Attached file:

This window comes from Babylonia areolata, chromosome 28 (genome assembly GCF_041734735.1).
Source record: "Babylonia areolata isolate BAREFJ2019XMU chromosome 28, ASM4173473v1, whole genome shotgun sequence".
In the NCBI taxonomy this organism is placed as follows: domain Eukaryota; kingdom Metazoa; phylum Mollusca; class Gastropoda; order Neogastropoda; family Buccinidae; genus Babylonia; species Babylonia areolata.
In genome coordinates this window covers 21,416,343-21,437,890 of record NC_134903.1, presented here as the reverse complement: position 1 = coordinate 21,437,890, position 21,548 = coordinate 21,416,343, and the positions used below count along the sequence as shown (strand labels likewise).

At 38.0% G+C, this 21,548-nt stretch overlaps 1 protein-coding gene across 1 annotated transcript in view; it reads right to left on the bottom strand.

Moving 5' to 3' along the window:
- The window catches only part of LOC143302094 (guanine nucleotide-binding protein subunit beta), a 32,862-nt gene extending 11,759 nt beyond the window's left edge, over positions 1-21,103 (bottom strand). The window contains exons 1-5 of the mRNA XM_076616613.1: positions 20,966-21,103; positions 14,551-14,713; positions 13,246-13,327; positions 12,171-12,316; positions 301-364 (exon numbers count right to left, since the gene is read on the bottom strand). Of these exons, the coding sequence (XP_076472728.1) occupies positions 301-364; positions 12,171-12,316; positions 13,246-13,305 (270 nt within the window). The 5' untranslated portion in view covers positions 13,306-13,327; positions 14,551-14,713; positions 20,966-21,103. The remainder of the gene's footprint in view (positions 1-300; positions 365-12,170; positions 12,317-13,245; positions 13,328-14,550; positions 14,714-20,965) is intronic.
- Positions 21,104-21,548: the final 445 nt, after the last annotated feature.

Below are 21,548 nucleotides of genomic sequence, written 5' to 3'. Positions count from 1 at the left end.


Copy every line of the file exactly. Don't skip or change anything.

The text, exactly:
This window comes from Babylonia areolata, chromosome 28 (genome assembly GCF_041734735.1).
Source record: "Babylonia areolata isolate BAREFJ2019XMU chromosome 28, ASM4173473v1, whole genome shotgun sequence".
In the NCBI taxonomy this organism is placed as follows: domain Eukaryota; kingdom Metazoa; phylum Mollusca; class Gastropoda; order Neogastropoda; family Buccinidae; genus Babylonia; species Babylonia areolata.
In genome coordinates this window covers 21,416,343-21,437,890 of record NC_134903.1, presented here as the reverse complement: position 1 = coordinate 21,437,890, position 21,548 = coordinate 21,416,343, and the positions used below count along the sequence as shown (strand labels likewise).

At 38.0% G+C, this 21,548-nt stretch overlaps 1 protein-coding gene across 1 annotated transcript in view; it reads right to left on the bottom strand.

Moving 5' to 3' along the window:
- The window catches only part of LOC143302094 (guanine nucleotide-binding protein subunit beta), a 32,862-nt gene extending 11,759 nt beyond the window's left edge, over positions 1-21,103 (bottom strand). The window contains exons 1-5 of the mRNA XM_076616613.1: positions 20,966-21,103; positions 14,551-14,713; positions 13,246-13,327; positions 12,171-12,316; positions 301-364 (exon numbers count right to left, since the gene is read on the bottom strand). Of these exons, the coding sequence (XP_076472728.1) occupies positions 301-364; positions 12,171-12,316; positions 13,246-13,305 (270 nt within the window). The 5' untranslated portion in view covers positions 13,306-13,327; positions 14,551-14,713; positions 20,966-21,103. The remainder of the gene's footprint in view (positions 1-300; positions 365-12,170; positions 12,317-13,245; positions 13,328-14,550; positions 14,714-20,965) is intronic.
- Positions 21,104-21,548: the final 445 nt, after the last annotated feature.

Below are 21,548 nucleotides of genomic sequence, written 5' to 3'. Positions count from 1 at the left end.